‘Without support from States, growing in terminal decline’

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GUERNSEY’s growing industry is ‘in permanent decline’ and local producers fear they will be the last generation unless the States steps in to support them.

Terry Robert is one of the last commercial growers in the island. But supermarkets have stopped taking his produce, although some small shops still do, and instead he sells mainly from a stall outside his house. (Picture by Adrian Miller, 20650138)

Ian and Mark Langlois, who own a working vinery at Les Heches, St Peter’s, and the redundant Whispers Vinery in the Castel, grow tomatoes and peppers.

According to the brothers, there appears to be little political will in supporting an industry that is a key part of Guernsey’s heritage.

‘In Jersey the farming industry is really important and is valued, but that doesn’t seem to be the case in Guernsey,’ said Ian.

‘In Jersey, they really believe in the brand and they have created a perception that the Jersey Royal is better than other new potato.

‘Everything is against them too – the high freight costs, all the difficulties of living on an island – but they still manage to keep things going. If we were to give up, we would be the last ones and Jersey would jump in and be supported by their government to take over.’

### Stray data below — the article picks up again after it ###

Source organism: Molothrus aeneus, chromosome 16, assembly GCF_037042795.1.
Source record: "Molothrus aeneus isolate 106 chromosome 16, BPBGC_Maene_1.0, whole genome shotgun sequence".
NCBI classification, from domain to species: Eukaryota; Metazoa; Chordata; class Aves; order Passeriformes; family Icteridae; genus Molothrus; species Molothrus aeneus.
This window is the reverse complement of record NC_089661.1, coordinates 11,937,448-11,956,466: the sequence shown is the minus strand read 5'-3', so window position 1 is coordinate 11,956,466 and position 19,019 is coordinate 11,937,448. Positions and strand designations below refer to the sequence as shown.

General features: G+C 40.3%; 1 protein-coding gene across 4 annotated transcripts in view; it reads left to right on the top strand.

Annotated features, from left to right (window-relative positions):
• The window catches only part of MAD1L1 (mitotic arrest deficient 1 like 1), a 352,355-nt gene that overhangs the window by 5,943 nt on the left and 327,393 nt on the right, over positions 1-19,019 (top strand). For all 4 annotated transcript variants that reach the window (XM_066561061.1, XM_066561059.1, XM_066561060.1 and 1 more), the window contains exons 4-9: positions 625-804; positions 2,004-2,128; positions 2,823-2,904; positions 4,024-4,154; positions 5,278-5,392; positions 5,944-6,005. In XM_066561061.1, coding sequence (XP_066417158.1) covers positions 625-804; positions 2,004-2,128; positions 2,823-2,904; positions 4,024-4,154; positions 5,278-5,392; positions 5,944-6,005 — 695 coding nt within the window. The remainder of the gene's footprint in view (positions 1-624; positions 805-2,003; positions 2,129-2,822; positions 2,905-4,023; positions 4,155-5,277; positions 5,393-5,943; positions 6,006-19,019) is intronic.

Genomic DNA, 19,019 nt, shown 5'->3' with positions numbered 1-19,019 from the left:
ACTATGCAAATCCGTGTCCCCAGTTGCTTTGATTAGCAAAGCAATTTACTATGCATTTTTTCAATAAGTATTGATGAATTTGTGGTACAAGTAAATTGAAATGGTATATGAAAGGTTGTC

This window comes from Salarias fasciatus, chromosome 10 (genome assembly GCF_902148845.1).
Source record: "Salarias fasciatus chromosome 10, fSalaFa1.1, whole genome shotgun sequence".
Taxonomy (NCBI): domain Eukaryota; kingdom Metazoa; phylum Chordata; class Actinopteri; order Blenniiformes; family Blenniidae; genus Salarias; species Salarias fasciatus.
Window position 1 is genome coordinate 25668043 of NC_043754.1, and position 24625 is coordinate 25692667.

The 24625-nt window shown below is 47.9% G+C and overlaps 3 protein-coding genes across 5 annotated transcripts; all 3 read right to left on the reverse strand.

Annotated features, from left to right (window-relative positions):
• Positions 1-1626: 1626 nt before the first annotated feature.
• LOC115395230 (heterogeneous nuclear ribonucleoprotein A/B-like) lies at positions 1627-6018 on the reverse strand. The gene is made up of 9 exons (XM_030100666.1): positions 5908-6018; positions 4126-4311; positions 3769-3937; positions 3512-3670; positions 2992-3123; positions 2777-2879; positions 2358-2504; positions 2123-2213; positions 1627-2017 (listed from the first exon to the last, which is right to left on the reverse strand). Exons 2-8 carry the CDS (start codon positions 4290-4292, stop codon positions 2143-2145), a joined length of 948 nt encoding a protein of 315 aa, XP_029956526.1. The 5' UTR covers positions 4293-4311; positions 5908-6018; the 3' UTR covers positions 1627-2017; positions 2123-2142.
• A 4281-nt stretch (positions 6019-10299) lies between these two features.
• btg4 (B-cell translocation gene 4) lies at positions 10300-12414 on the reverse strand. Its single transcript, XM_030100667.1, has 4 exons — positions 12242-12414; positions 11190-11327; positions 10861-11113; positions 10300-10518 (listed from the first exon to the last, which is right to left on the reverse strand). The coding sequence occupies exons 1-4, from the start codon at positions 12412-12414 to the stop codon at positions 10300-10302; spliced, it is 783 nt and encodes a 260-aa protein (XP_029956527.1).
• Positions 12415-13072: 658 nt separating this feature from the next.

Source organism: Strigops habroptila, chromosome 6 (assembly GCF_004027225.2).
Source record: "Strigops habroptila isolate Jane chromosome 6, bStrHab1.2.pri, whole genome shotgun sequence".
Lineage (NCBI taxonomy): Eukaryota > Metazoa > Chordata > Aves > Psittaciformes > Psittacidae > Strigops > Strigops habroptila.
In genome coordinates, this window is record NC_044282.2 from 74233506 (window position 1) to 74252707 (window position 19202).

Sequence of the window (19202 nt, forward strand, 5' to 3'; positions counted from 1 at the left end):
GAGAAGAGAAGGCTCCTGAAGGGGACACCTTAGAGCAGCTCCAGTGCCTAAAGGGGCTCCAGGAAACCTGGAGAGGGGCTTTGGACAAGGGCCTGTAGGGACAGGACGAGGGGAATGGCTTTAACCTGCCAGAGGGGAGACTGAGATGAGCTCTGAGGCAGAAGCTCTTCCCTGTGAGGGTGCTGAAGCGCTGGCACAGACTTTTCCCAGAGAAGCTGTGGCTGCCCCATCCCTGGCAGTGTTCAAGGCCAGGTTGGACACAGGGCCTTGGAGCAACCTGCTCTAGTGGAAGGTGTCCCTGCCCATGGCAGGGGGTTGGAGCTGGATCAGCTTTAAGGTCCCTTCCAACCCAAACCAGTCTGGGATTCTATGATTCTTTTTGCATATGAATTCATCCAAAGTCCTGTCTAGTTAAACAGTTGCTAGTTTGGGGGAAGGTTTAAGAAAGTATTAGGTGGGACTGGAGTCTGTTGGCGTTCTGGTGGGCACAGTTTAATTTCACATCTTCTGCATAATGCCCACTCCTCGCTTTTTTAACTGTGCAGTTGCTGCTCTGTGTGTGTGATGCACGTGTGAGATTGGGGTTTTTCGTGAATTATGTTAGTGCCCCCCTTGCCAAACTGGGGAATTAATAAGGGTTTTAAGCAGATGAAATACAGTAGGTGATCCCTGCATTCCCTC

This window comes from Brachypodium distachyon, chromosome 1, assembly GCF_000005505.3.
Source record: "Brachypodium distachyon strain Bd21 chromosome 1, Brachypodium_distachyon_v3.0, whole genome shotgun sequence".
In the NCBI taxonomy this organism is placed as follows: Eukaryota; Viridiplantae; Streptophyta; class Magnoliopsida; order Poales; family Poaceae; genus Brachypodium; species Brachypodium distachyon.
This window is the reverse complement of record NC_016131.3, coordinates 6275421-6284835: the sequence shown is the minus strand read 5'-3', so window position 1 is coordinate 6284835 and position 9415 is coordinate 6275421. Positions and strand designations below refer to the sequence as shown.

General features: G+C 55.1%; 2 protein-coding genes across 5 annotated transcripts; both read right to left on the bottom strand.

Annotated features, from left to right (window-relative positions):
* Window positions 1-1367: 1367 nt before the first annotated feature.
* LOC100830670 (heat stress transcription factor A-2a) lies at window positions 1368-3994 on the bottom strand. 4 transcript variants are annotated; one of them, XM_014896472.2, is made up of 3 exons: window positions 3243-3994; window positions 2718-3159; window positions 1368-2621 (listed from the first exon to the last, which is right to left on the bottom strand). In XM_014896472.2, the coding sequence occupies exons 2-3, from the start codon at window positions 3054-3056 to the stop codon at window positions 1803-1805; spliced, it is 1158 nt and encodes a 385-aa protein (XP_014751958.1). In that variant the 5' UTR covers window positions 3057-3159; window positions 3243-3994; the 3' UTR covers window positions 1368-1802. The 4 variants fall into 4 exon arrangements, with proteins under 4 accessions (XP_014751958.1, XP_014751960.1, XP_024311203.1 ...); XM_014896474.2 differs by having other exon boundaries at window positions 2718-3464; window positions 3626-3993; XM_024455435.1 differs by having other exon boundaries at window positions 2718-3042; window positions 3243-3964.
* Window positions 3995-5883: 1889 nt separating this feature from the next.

A few years ago, when a controversial wood burning heater they used at Whispers was banned, Mark said they held an open day to the public to give their side of the story.

‘We only had two deputies come down to visit us and get our point of view,’ he said.

Another local vegetable grower, Terry Robert, said his industry was no longer viable or attractive to young people.


‘In 2013/14 we managed to build a shed and store, but we wouldn’t be able to do that now.

‘Wages are going up, the prices of seeds and crops are going up, and the prices we get are going down

‘I can’t see any youngsters wanting to come into it. I think when we finish, that will be it. If you’d have told me years ago that one day there would be no Guernsey-grown tomatoes, I would have thought you were being silly.

‘You have got to work hard and it is seven days a week, you don’t go on holidays. That is the only way to survive. It just isn’t a cheap business to be in.’

Mr Robert said the industry’s decline had been accelerated by supermarkets’ preference for cost over provenance.

‘We no longer supply any of the supermarkets, all we do now are a few small shops, like Forest Stores, and butchers and we put a heck of a lot on a vegetable stall outside our house,’ he said.

Aaron Carpenter

By Aaron Carpenter
News reporter

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